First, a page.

Ah, Dope…what a dope-ass film, and when NYC/TX is saying that about a VERY L.A. film, it’s got to be something decent. This might be one of the finest months for epic, South-L.A. films. A few weeks ago brought us Straight Outta Compton, of course shunned by awards noms as of late, and this film brings us to the present but throws it back to the Nineties with such sharp game, one can’t help but being bloody entertained. Anyone who is over 24 can probably remember the days of Nineties hip-hop and R&B, not to mention the styles, attitudes and progress that it brought to the world. To make a modern day telling of older, quirky and nerdy L.A. teens in a comedic way was just genius. Dope follows the (mis)adventures of Malcolm (Shameik Moore) as he makes his way through Inglewood, Cali and a myriad of characters that envelop his life. With Zoe Kravitz in another breakout role and A$AP Rocky in a finally palatable realm (screw his annoying music, frankly!), this film hits new standard heights. Made for less than a million bucks, the film has already garnered more then 20 times that at the US box office and deserves the same here! ###-1/2
As I watched the film The Salvation, I kept getting throwbacks to The Quick and the Dead for some reason…but this is a much more concise, well-written, acted and executed western film. Dealing with another influx of immigrants arriving into the Midwest and taking a stab at the current situation the world, especially Europe, is facing in these crucial times. It's post-Civil War times and a well-meaning Danish settler/farmer is finally receiving his family from Denmark, only to have them killed by a couple of drunkards during a travel by stagecoach. The film then turns into revenge piece, not Tarantino-esque mind you, but the craftsmanship of a simple, obvious idea of a man redeeming his loss, and it is so expertly handled by the actors here, the viewer is easily drawn into the drama. Mads Mikkelsen (The Hunt, Hannibal), Jeffrey Dean Morgan, Eva Green and Jonathon Pryce bring believable range to their roles and this quiet film deserves a decent applause. ###-1/2
As Murder of a Cat starts, it’s easy to get sucked into its heartstring pulling. As the title suggests, the mystery begins with the death of Mouser, a contented housecat who has lived well into the double digits. Cats die every day, but there’s something especially suspicious about Mouser’s demise, considering that this kitty’s corpse is found impaled by an arrow. Of all the jokes in the film, the first sight of Mouser’s dead body is one gag the pic cannot afford to botch, and yet Greene, an avowed animal lover, opts not to play the macabre beat for laughs, thereby lending a certain validity to her man-child protagonist, Clinton Moisey (Fran Kranz), and his foolhardy plan to bring the cat’s killer to justice, and this is where the film gets played out. Fizzling into a jokey caricature of itself despite the fun. ##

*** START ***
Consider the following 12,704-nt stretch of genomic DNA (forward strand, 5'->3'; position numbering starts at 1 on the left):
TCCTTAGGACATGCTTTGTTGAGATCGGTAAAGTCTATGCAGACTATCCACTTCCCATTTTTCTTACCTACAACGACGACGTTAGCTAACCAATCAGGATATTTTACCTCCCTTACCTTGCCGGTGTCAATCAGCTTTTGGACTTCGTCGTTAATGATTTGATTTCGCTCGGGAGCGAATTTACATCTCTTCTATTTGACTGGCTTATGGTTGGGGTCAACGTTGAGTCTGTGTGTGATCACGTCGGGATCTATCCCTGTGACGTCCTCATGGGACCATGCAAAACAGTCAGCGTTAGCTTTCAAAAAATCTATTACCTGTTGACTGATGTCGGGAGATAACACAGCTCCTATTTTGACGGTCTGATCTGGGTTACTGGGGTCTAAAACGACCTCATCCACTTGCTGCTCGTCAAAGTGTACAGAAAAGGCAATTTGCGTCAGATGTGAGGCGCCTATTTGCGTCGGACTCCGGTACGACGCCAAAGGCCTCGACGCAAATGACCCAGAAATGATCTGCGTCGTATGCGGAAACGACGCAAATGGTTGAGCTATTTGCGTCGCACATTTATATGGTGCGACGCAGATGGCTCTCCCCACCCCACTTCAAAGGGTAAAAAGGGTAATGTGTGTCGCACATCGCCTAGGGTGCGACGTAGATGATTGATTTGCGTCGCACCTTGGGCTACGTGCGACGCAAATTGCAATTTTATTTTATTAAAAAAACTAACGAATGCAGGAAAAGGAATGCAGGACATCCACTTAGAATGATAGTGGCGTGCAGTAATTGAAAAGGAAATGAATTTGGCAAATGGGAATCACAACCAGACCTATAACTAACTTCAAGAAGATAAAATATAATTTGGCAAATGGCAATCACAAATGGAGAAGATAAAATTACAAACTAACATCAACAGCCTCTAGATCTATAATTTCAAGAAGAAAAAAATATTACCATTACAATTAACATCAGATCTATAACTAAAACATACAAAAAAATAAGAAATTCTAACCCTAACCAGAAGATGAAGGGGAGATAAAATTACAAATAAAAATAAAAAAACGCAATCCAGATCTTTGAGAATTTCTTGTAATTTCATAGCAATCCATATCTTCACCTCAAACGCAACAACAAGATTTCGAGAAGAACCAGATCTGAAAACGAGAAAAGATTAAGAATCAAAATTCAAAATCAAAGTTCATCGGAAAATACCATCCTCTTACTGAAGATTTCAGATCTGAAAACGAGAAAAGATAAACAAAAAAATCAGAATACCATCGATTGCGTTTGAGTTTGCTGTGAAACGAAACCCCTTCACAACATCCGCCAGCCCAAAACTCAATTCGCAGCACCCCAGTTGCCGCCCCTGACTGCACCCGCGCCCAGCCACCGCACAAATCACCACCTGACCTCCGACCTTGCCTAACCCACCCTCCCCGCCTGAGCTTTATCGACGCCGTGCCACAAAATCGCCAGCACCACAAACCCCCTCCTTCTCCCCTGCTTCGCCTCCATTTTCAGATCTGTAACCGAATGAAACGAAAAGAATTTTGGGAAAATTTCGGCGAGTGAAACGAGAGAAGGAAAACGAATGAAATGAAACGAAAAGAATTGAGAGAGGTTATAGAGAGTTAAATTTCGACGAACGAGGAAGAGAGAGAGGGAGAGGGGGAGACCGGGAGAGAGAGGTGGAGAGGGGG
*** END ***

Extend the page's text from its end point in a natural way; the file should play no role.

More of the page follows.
Bloodsucking Bastards is a comedic horror film that is in one part silly slapstick and one part horror/comedy genius. The premise reminded me of an old X-Files episode where a corporate boss is literally sucking the life out of his sub-ordinates. This is the plot of Bastards, but the dynamic instance of it lies in the seriously well-written comedy fare that Ryan Mitts and a one Dr. God wrote. When Evan (Fran Kranz of Donnie Darko and Golden State fame) realises that the new head of corporate sales is a soul-sucking vampire/monster, he is convinced that he must lead the crusade in revealing the true identity behind Pedro Pascal’s perfect performance as Max. Simply put, this makes for some of the finest types of easy-to-swallow, comedic horror flicks and this second movie with Kranz this week really should put him more in producer’s eyes! A really, fun comedy. ###-1/2
Now then, here come the nominees! Oh my nerves...With the announcements of the Golden Globe nominations, we officially have entered the awards season, and is it just me or was this year rather lackluster with regards to cinema.... Click here for Vanity Fair's rundown list of nominees and next week, let's catch up and discuss. Have great one, all!